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Documents seized by FBI from Mar-a-Lago
Source: Department of Justice
The Department of Justice on Thursday appealed a federal judge’s ruling to authorize a special master to review documents that the FBI seized from the Florida residence of former President Donald Trump.
The move came three days after Judge Aileen Cannon approved Trump’s request for that outside watchdog to sift through the materials seized from the resort home Mar-a-Lago to identify personal items and records that are protected by attorney-client privilege or executive privilege.
The DOJ had opposed that request, saying it had already completed a privilege review of the documents, and that a special master could harm the government’s national security interests.
The FBI seized more than ten thousand government records when it raided Trump’s resort home Mar-a-Lago in Palm Beach, Florida, last month. Many of those documents bore classification markings, including dozens of folders that were empty when they were collected by the FBI.
Cannon, who was appointed by Trump, wrote in her ruling Monday in U.S. District in southern Florida that “the country is served best by an orderly process that promotes the interest and perception of fairness.”
The DOJ’s appeal was filed at the U.S. Court of Appeals for the 11th Circuit, which holds appellate jurisdiction over cases from district courts in Florida.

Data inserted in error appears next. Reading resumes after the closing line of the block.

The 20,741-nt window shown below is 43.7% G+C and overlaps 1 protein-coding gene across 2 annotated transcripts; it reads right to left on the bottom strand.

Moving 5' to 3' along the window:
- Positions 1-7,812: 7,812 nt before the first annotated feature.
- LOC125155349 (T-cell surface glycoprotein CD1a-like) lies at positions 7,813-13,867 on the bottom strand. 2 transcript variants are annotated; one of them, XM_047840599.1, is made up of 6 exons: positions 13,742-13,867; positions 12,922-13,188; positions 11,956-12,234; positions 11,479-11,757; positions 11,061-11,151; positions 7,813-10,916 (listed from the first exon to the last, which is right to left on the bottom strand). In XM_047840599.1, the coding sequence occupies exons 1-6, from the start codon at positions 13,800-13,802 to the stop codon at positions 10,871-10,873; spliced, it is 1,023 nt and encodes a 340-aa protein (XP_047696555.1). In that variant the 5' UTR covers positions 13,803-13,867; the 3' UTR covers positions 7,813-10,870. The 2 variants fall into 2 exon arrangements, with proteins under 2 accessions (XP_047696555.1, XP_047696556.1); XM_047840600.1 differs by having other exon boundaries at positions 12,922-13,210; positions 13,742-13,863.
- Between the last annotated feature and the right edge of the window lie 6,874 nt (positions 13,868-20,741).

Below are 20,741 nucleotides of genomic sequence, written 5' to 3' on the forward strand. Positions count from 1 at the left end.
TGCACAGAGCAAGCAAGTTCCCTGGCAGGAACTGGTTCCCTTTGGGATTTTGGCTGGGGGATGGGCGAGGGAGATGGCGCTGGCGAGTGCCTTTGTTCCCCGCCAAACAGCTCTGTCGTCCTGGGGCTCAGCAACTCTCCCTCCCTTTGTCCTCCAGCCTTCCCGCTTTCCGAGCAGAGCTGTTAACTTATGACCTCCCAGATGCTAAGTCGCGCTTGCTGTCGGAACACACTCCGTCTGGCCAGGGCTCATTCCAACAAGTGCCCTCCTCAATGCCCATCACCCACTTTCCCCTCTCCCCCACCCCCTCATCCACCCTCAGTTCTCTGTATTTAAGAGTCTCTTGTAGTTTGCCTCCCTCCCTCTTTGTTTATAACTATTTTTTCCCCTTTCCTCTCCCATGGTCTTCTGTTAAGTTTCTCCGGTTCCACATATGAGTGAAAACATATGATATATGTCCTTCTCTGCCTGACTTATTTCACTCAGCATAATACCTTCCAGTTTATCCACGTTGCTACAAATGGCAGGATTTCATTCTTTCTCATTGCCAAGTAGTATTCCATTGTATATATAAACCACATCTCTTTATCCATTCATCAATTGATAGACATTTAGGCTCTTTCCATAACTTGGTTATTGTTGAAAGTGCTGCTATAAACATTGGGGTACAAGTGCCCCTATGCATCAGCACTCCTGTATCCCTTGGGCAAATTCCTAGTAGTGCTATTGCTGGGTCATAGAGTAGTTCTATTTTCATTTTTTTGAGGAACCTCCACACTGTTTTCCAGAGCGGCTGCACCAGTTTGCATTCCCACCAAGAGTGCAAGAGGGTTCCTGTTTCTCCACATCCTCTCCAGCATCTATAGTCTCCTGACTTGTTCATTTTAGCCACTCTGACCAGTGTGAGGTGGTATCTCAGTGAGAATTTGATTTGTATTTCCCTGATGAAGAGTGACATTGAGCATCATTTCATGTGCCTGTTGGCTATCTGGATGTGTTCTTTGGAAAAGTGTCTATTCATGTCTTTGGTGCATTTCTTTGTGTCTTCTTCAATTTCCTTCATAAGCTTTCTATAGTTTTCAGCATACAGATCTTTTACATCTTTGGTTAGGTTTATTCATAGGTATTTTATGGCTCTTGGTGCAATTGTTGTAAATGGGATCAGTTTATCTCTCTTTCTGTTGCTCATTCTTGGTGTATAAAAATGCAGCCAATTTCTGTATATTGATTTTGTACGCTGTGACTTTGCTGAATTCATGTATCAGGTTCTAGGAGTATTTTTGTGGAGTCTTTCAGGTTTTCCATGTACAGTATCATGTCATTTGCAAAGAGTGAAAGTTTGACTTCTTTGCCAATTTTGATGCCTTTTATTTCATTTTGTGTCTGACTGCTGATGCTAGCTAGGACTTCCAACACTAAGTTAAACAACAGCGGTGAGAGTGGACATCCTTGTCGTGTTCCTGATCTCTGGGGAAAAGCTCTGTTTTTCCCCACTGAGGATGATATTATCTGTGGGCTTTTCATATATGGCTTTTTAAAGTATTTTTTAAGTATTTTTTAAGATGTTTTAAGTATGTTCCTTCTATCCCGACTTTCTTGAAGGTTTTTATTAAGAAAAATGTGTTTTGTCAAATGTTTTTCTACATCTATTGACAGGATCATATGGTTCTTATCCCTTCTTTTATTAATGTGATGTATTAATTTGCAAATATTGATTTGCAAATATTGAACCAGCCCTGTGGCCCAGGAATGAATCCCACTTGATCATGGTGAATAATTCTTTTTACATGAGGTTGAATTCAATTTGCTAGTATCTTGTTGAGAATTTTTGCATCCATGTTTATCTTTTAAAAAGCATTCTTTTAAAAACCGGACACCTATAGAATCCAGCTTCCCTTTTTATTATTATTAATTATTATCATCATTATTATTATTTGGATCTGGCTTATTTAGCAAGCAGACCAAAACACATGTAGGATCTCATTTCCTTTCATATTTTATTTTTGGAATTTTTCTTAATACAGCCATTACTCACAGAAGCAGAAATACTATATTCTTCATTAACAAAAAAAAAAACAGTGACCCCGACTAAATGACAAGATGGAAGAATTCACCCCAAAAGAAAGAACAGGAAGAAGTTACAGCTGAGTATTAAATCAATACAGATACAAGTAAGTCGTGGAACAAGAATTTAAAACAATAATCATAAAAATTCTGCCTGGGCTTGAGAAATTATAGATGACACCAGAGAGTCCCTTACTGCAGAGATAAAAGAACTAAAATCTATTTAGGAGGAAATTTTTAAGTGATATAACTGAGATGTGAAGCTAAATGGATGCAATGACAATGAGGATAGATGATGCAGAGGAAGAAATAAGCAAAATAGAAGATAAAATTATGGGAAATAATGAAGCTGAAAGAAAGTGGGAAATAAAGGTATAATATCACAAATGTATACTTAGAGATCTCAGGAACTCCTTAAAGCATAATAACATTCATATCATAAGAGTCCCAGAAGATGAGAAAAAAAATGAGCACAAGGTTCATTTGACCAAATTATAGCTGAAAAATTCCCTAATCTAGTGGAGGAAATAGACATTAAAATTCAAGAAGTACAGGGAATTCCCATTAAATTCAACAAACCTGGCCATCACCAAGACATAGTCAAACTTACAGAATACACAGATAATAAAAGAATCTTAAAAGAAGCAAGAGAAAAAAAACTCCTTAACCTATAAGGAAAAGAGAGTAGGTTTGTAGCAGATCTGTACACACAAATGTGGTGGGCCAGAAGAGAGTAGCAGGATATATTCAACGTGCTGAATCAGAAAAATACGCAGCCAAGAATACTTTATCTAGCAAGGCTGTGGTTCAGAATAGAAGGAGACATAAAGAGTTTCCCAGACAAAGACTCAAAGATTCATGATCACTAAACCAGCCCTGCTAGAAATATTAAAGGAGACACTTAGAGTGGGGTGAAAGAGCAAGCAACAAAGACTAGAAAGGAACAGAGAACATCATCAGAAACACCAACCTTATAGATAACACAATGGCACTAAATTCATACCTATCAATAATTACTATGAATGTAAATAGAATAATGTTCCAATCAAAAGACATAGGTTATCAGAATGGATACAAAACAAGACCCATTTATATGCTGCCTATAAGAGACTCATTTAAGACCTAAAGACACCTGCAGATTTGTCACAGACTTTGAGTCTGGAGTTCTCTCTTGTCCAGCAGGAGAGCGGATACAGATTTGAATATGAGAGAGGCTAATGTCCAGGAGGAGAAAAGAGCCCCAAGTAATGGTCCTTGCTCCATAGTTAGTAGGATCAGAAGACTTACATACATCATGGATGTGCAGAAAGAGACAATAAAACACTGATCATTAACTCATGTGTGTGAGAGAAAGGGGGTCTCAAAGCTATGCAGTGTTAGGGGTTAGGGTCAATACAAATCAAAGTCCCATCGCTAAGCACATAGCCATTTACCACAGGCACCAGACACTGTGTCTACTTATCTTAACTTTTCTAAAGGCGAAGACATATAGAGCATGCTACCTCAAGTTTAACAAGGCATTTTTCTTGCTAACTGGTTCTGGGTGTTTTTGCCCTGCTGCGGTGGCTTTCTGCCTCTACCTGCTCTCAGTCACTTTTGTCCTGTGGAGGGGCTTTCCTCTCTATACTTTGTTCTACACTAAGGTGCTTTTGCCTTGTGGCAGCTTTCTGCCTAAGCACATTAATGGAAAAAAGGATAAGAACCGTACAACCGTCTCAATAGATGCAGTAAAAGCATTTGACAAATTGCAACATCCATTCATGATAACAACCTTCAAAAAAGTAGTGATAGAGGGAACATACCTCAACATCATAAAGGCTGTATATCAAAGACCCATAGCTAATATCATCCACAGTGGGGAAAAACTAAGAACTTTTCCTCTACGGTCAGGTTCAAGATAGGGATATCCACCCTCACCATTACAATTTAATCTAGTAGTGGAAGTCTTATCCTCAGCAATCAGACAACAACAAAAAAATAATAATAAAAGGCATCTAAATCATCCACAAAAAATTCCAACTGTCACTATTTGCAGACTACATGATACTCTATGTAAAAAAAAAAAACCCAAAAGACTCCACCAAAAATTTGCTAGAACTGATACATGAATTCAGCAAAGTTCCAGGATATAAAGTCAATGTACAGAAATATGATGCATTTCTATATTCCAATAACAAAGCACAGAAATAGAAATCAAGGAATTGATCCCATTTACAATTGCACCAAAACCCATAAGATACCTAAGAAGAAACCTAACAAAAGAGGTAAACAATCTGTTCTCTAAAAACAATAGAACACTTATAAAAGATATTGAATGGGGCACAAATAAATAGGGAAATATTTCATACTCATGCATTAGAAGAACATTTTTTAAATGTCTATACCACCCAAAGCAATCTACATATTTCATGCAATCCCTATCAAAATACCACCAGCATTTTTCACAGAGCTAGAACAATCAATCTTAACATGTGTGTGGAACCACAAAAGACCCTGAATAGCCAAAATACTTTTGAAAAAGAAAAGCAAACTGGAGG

The DOJ also asked Cannon to stay her order blocking the agency from further reviewing and using the seized documents that bear classification markings for criminal investigative purposes.
The DOJ said in that request that it is likely to succeed on its appeal as it applies to the classified records, which represent a fraction of the documents that were found at Mar-a-Lago.
Trump “does not and could not assert that he owns or has any possessory interest in classified records; that he has any right to have those government records returned to him; or that he can advance any plausible claims of attorney-client privilege as to such records that would bar the government from reviewing or using them,” the DOJ wrote.
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